A view of the Bloemenmarkt from the canal.

A view of the Bloemenmarkt from the canal.

50 tulips were 10 euros at the other end!

50 tulips were 10 euros at the other end!

You could even by dead flowers at the market!

You could even by dead flowers at the market!

The Scugog Spring Garden Show

Yesterday morning, I got up bright and early to drive to my hometown of Port Perry to visit the Scugog Spring Garden Show with my mom and dad. This was my first time attending the show and it was a pleasure to visit all the local vendors and run into some familiar faces, like my Grade 8 math teacher, Mr. Philip, who works at the Greenbank Garden Centre. Speakers at this year’s event included Marjorie Mason of Mason House Gardens, Charlie Dobbin and Breakfast Television Toronto’s Frankie Flowers.

I actually purchased more at this show than I did at Canada Blooms! I came home with asparagus and rhubarb to grow along the fence by my garage. Vendor “Perennial John” from John’s Garden in Uxbridge, Ont., was very helpful explaining to this budding gardener when and how to plant them. I also bought a beautiful plant cage from Branching Out, a new floral boutique that opened in November on Water Street in Port Perry. Visitors were lining up to purchase their cheerful bouquets of candy-coloured flowers. My mom bought a gorgeous stone table imprinted with maple leaves from Evergreen Cast Stone. Designer Deb Webster uses the leaves from her garden to create bird baths, wall hangings and tables. I’ve included a photo below as well as some others from the show.

Branching Out's booth was filled with fresh floral arrangements and gorgeous garden accessories.

Branching Out's booth was filled with fresh floral arrangements and gorgeous garden accessories.

My mom's new table from Evergreen Cast Stone.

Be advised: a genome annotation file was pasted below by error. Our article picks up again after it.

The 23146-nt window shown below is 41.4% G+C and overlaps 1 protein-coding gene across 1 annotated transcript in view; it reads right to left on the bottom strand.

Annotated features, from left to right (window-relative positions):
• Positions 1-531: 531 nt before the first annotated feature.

My mom's new table from Evergreen Cast Stone.

Bell's Flowers Garden Boutique in Cannington is one of my mom's favourite garden stores.

Bell's Flowers Garden Boutique in Cannington is one of my mom's favourite garden stores.

My champion collard greens

Yesterday I started at one end of my backyard and worked my way toward the vegetable patch weeding (the dandelions are taking over!) and clearing along the way. When I got to my vegetable garden, I intended to pull out the collard greens that I had left behind in the fall. But much to my surprise, there were fresh leaves! I sat there for a few moments munching the tender greens marvelling that I was eating something out of my garden so soon.

I know collard greens are cold-tolerant, but to survive an entire winter? I went back to The Cottage Gardener site where my sister and I ordered our seeds this year and last and the name said it all: Champion Collards. Champions indeed!

Weekend workout

Saturday I went mountain biking for a few hours. The course was full of rolling hills, so I expected a bit of stiffness yesterday after a couple of steep climbs. I woke up feeling absolutely great and headed into the garden for the day. After several hours of bending and pulling and clearing and pruning, this morning I can barely move! It just goes to show how good of a workout gardening can be.

Is this the work of a hungry raccoon?

This morning, I heard my husband inquire from the kitchen whether I had put a pile of dirt in the backyard. Huh? “Noooo,” I replied as I leapt up to take a look. There in the middle of my backyard, all the grass had been dug up in one place and was sitting in a pile. Damn! Everything was looking so lovely and green. From what I’ve read, I'm guessing this was the work of one or more raccoons looking for grubs… how do I stop future destruction?

If it isn't squirrels, it's raccoons! Big dramatic sigh.

If it isn't squirrels, it's raccoons! Big dramatic sigh.

My forsythia in bloom

I was in my yard every day this weekend, but my forsythia waited until Monday to explode with its yellow blossoms. No matter, I will still have time to enjoy it for another week or so!

I wish these blooms would last at least a month longer!

I wish these blooms would last at least a month longer!

Strawberry and herb surprises

The unseasonably warm temperatures worked their magic in my garden last week. They made things happen that usually take a little longer. The best surprise was discovering perennials (or biennials) coming up that I thought were annuals. I didn't realize that my parsley, sage (no rosemary) and thyme would come back, but there they were, tiny little fragrant leaves poking through the soil. I was also pleasantly surprised to see my strawberry plant bursting forth.

Pages: Prev 1 2 3 ...30 31 32 33 34 35 36 ...51 52 53 Next

Follow Style At Home Online

Facebook Activity

Contests

Latest Contests

more contests